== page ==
tw: rape, sexual assault
“The problem is that date rape drugs are odorless, colorless, and tasteless once they’re in your drink. We all know not to leave our drinks unattended, but the reality is it’s impossible to keep an eye on your drink all night. So what’s the solution? With the help of Dr. John MacDonald, a professor of chemistry at Worcester Polytechnic Institute, and with the help of Contract Researching Organizations, DrinkSavvy is developing material that will immediately change color to warn you if a drug is slipped into your drink.”
So Tumblr. You’re notorious for attacking rape culture; just think how much this could do to fix that problem. At time of posting DrinkSavvy is at $2,500 of its $50,000 goal. Let’s signal boost it.
I remember seeing a similar pitch for a product somewhere else (it seems like a heavy subject for Shark Tank but that could have been it) where the big problem was that it was that the testing method was really conspicuous and would give away the fact that you suspected your drink had been tampered with (and if it’s a date you feel skeevy about anyway you probably wouldn’t want to do something that would provoke them), but if you could apply that same chemistry to something like a straw or a garnish skewer it could do so much to keep people safe at college parties and the like.
Definitely check it out, even a contribution as small as $10 gets you a pack of 100 straws or 50 plastic cups. This seems like the kind of thing that would be really good to approach student unions with, they’re more expensive than solo cups, but it’s possible you could make a case for your school to approach the company and ask about bulk rates for on-campus pub nights and that sort of thing.
In 2004, Constance’s father signed his unwilling 14 year-old daughter up for a stop-motion animation class. Grudgingly, she went, and within the following weeks, she fell in love with the camera and its phenomenal power of storytelling. She decided to someday work with the moving image. At 16, she won a prize for her first short film, Counting Bodies. Over the course of the following 6 years, she produced a total of 7 short films, 2 of which were prized by the Cinemathèque de Montréal.
Constance experienced several mediums of animation over the course of her years in University, such as pixilation, puppet animation, paper cut-outs, digital cut-outs, Flash animation, traditional-drawn and computer 2D, and computer 3D animation.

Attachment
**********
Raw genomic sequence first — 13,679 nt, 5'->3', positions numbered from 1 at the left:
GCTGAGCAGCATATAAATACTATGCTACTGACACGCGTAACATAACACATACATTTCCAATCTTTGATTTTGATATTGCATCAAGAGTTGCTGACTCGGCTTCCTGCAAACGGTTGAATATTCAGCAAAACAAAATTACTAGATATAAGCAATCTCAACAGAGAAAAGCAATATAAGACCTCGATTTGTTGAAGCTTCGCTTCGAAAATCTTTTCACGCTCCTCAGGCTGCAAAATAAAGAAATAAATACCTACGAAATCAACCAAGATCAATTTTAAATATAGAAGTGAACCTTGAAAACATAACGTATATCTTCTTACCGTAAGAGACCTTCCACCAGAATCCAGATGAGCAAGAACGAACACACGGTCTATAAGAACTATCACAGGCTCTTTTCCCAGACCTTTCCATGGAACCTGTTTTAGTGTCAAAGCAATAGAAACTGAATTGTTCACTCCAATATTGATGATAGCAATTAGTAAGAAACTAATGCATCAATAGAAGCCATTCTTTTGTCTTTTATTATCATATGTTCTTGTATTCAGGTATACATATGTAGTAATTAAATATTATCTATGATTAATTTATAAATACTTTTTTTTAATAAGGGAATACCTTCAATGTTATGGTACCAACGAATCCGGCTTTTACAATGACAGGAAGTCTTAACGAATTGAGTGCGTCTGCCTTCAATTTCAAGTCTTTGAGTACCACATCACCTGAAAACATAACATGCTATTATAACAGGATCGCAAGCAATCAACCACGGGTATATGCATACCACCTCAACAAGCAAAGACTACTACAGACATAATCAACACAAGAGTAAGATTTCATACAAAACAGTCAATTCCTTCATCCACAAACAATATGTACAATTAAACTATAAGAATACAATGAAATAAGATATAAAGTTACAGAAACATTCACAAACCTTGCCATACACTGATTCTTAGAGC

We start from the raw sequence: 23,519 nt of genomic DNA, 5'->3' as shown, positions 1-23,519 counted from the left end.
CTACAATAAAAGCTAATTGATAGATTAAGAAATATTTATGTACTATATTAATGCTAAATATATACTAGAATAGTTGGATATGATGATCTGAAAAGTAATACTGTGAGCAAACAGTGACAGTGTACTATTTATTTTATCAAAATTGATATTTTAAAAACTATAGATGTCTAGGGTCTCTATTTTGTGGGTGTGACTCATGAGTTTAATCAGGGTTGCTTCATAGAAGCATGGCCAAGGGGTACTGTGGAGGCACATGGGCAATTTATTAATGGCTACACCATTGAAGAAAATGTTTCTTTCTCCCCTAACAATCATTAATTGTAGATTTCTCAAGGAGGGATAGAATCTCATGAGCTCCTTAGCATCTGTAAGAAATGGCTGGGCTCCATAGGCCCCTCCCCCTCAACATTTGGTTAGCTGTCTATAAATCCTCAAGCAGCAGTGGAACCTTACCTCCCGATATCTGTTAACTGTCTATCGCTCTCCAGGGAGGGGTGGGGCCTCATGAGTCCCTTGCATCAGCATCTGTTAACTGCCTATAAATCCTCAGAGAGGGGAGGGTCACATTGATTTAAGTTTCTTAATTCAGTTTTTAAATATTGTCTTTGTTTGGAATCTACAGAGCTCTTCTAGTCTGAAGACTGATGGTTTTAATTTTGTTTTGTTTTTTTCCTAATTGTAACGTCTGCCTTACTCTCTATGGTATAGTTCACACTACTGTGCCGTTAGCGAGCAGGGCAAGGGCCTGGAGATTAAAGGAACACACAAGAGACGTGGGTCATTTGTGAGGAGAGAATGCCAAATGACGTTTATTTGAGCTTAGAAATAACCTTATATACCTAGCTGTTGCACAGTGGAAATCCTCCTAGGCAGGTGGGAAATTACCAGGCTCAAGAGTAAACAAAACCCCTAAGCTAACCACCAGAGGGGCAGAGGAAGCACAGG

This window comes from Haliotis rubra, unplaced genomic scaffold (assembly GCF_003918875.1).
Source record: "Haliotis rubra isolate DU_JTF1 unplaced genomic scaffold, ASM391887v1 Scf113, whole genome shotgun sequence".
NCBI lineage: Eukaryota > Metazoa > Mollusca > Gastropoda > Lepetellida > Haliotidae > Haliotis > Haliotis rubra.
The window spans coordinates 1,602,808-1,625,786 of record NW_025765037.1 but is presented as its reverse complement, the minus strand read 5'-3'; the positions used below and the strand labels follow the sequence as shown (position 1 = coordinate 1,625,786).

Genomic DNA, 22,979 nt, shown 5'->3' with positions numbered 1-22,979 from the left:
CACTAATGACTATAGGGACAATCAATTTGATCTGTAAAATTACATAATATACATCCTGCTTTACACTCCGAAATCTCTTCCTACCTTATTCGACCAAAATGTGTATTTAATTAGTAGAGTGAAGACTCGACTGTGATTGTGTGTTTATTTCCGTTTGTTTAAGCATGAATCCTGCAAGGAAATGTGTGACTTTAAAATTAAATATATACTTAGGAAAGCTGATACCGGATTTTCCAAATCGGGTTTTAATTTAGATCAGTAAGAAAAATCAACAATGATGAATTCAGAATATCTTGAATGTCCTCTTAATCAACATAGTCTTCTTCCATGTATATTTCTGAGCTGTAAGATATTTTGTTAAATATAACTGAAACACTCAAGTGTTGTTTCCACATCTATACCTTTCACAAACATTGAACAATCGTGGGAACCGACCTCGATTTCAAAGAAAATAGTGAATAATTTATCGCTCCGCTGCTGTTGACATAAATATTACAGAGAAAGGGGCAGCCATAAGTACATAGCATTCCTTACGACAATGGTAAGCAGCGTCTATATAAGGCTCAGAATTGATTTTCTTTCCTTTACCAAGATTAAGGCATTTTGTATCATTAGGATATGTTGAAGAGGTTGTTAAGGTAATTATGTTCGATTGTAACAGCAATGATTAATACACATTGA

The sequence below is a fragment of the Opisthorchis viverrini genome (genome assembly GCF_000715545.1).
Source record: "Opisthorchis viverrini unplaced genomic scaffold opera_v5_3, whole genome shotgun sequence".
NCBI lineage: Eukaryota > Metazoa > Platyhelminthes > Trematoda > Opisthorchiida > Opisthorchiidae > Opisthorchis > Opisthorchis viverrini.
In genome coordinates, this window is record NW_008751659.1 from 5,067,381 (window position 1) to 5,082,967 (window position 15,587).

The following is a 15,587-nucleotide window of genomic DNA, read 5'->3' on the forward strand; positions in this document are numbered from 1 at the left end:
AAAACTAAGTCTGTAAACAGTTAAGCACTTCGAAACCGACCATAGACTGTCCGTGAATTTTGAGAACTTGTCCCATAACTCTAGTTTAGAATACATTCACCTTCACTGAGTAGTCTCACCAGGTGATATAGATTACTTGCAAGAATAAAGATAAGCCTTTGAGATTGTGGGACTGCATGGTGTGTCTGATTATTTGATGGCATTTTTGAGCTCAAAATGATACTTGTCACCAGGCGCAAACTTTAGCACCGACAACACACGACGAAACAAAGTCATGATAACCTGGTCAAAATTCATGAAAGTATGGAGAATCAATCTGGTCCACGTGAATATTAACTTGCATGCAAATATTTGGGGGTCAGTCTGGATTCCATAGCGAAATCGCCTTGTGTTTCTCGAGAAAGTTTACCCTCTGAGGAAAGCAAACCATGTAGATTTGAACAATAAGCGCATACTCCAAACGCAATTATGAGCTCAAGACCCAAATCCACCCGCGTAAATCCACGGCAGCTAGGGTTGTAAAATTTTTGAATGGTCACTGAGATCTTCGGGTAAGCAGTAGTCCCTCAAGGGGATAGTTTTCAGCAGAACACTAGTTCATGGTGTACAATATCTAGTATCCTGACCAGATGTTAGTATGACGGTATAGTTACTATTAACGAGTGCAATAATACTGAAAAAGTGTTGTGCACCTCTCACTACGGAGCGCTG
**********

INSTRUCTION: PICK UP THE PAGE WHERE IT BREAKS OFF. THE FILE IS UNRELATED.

She also worked on a few professional live-action productions: shee was a production assistant for the 2008 and 2009 montreal auditions of DanseTv’s So You Think You Can Dance Canada. She also worked as an assistant stage manager for the last 3 theatrical productions of Les Productions Coracole.
Constance recently graduated with a BFA from Concordia’s Film Animation program.
Short live-action film “Le 28 février 1988”
Directing, screenwriting, editing, acting
Screened at the Kino Jeunesse 2009
Short live-action videoclip “Counting Bodies” for the Concours d’Excellence de la Chambre de commerce de Montreal
Directing, screenwriting, editing
AWARD: Won first prize (Prix d’Excellence) and 1000$ scholarship
Short animated-documentary “L’esquisse d’une chute”
Directing, animating, editing
Screened at the Intercollegiate Film Festival of Gatineau
AWARD: Won first prize (Best overall film) at the Intercollegiate Film Festival of Gatineau and 500$ scholarship from the Montreal Cinémathèque
Short animated-fiction “Waiting for the Bus”
Short animated-fiction “The Climb”
Short animated-documentary “Ink Deep”
Directing, animating, editing
AWARD: First prize in animation (Prix de la Cinémathèque Québecoise pour l’excellence en cinema d’animation) at Concordia Student Awards and 500$ scholarship from the Montreal Cinémathèque
L’esquisse d’une chute is a 2009 french-language short documentary using animation and photography to illustrate a schizophrenic’s state of mind.
Beauty and the Treat is a short-animated film using paper cut-outs and printed photography. It was shot on an oxberry animation stand in winter 2010.